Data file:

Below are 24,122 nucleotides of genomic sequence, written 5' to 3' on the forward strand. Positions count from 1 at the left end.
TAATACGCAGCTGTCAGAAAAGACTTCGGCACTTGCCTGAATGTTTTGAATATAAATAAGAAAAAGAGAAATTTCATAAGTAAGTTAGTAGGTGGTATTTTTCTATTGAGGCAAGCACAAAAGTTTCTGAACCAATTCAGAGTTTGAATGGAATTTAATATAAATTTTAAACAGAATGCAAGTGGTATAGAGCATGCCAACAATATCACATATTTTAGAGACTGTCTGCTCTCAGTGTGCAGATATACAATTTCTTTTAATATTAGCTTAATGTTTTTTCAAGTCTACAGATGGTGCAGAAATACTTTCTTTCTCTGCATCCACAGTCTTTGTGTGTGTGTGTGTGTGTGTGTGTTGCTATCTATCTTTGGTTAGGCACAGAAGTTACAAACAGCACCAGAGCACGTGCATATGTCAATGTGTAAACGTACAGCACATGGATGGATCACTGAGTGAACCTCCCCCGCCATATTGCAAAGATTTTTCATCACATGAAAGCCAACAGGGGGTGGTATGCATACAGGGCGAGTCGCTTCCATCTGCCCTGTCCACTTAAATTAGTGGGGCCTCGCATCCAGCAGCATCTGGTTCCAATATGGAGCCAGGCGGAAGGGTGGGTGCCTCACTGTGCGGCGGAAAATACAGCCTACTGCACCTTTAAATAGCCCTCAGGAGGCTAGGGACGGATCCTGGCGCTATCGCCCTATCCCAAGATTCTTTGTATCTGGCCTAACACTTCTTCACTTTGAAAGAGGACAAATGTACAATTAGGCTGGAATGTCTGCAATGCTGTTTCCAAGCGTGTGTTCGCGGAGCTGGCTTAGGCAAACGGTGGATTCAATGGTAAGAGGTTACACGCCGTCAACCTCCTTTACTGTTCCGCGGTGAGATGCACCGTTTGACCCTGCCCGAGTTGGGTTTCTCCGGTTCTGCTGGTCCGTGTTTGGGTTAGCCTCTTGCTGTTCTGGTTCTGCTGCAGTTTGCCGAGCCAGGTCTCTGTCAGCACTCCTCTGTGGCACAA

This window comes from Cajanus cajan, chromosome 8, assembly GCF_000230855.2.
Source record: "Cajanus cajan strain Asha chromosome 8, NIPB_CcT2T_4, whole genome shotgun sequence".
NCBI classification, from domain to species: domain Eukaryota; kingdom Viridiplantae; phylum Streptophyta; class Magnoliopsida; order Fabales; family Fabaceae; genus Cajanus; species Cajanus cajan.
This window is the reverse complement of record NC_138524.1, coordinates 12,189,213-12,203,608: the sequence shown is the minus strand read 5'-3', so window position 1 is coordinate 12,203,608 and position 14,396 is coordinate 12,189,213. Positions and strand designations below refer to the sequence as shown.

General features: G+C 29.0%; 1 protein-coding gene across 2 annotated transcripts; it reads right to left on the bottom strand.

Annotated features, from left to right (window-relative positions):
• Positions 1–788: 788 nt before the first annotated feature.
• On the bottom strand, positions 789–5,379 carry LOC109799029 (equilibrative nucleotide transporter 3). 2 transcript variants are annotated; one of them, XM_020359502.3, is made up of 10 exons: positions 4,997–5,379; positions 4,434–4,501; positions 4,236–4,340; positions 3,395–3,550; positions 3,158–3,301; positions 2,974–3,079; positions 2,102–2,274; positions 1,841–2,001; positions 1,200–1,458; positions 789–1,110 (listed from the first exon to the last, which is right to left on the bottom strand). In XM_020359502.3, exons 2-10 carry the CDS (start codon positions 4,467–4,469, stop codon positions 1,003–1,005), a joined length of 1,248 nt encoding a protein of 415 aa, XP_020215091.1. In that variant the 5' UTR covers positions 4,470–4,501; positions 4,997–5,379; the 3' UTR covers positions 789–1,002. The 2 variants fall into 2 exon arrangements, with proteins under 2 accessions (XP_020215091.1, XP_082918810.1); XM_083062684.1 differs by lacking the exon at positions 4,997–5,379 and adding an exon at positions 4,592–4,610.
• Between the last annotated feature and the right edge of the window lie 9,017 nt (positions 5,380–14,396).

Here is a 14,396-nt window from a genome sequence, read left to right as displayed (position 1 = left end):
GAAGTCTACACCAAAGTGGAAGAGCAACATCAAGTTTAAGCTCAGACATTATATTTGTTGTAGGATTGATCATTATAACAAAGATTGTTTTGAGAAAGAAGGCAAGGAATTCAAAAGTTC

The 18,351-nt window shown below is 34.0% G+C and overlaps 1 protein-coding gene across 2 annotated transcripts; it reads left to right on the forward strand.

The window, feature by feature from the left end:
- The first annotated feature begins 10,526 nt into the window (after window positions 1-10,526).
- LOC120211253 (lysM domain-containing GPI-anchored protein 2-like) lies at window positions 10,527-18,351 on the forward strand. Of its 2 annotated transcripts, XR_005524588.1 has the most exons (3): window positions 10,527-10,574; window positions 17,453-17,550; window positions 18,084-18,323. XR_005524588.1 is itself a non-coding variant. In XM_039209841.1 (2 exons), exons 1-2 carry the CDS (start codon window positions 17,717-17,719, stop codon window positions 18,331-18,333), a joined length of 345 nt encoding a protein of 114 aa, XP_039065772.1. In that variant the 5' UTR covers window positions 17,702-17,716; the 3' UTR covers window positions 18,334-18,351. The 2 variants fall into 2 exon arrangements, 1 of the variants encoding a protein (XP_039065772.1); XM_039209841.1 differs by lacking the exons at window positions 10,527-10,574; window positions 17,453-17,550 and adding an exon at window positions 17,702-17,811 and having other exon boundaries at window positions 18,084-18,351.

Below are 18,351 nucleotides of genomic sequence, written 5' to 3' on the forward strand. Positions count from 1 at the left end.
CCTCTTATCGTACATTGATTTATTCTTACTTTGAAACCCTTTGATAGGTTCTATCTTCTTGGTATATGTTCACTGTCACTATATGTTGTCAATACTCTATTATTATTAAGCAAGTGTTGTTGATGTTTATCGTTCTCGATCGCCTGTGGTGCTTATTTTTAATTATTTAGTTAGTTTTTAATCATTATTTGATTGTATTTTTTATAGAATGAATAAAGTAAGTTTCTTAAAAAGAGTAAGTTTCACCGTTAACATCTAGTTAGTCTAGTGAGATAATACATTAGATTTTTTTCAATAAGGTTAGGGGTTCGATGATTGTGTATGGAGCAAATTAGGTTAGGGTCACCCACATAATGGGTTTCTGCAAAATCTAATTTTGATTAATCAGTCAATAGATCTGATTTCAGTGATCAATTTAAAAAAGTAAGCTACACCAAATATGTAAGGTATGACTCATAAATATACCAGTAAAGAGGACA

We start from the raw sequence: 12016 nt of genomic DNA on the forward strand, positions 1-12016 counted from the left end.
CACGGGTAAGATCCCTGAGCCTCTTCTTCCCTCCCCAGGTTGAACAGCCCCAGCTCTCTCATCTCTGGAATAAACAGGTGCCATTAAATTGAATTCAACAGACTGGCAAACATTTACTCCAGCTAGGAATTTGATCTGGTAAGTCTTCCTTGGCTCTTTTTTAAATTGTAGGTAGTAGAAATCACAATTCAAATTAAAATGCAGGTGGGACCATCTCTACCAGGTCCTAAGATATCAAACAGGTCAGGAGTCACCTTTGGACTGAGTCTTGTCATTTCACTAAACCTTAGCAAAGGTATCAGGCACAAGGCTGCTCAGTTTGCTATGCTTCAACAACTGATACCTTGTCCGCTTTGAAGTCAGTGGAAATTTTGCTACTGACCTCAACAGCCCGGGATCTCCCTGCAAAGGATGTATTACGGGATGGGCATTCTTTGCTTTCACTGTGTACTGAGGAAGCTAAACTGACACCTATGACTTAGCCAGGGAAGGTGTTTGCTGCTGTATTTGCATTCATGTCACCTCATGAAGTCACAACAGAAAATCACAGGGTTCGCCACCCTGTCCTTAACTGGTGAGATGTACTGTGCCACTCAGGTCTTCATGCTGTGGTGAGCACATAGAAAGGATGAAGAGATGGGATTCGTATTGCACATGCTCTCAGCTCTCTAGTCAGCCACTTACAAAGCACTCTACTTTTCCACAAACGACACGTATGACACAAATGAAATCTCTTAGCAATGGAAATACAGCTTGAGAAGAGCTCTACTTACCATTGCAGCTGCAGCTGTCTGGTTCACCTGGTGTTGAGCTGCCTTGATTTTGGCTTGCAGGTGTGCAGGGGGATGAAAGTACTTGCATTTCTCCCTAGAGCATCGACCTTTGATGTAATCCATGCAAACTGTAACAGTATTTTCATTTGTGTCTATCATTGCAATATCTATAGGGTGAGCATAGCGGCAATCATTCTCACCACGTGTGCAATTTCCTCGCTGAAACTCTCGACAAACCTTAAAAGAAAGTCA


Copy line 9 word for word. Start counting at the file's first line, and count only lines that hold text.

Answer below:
• Positions 1–788: 788 nt before the first annotated feature.